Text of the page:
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When considering a one-dimensional monatomic chain of atoms (identical masses $m$ & spring constant $\kappa$), one finds the following dispersion: $$ \omega(k) = \sqrt\frac{\kappa}{m}\cdot\left|\sin\left(\frac{ka}{2}\right)\right|\, ,$$

which is $\frac{2\mathrm{\pi}}{a}$-periodic. So wavewectors higher than $\mathrm{\pi}/a$ do not provide new physical behaviour.

However, when computing the phase velocity, one finds: $$ v_p = \frac{\omega}{k} = \frac{1}{k}\sqrt\frac{\kappa}{m}\cdot\left|\sin\left(\frac{ka}{2}\right)\right|\, .$$ This means that the phase velocity goes like a sinc, which is not periodic; wavevectors outside the first Brioullin zone yield a much lower phase velocity.

How is this possible? Is there a good reason to consider only the first Brioullin zone for the phase velocity? Or are there other errors my calculation?

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  • $\begingroup$ Why do you care about phase velocity? Group velocity is much more important and meaningful $\endgroup$
    – FGSUZ
    Commented Aug 21, 2020 at 0:41

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The phase velocity is kind of meaningless outside the first Brillouin zone. The phase velocity is the speed that the "crest" of a wave travels, but outside the first Brillouin zone, the wavelength is less than the spacing between atoms, so there aren't really crests; most "crests" occur in the gaps between the atoms where there is nothing to displace, so the crests are kind of mathematical artifacts.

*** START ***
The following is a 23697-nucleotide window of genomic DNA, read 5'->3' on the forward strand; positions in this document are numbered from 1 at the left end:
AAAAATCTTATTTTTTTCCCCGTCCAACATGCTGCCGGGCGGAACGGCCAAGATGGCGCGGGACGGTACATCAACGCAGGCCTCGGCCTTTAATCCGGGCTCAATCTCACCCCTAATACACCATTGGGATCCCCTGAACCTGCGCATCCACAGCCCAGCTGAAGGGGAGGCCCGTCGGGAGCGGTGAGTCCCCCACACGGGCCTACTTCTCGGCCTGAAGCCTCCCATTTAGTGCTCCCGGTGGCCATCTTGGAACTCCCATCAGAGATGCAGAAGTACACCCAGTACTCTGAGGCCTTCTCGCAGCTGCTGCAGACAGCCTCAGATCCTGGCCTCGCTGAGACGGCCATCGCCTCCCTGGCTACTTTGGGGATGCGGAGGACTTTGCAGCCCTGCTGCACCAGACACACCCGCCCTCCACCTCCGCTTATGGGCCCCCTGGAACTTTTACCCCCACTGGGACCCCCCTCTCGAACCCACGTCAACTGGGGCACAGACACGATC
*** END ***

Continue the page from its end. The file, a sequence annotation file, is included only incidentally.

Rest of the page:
While you can define a continuous function for the displacement of the atoms from their equilibrium position $u\left(x, t\right)$ for the wave, that doesn't mean that the wave is really continuous; the wave only has a meaningful displacement at the $x$ positions where there are atoms. So, some of the intuition coming from waves in a continuous medium doesn't really apply.

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  • $\begingroup$ You are right. I had a hard time thinking about increasingly small $v_p$ for large values of $k$. But in this simple case, wavevectors should be truncated to the first BZ in the first place. So maybe one should redefine $v_p$ to be $\omega / (k\,\mathrm{mod}\, (\pi/a))$. This yields a much more sensible graph. $\endgroup$
    – user236872
    Commented Aug 21, 2020 at 15:36

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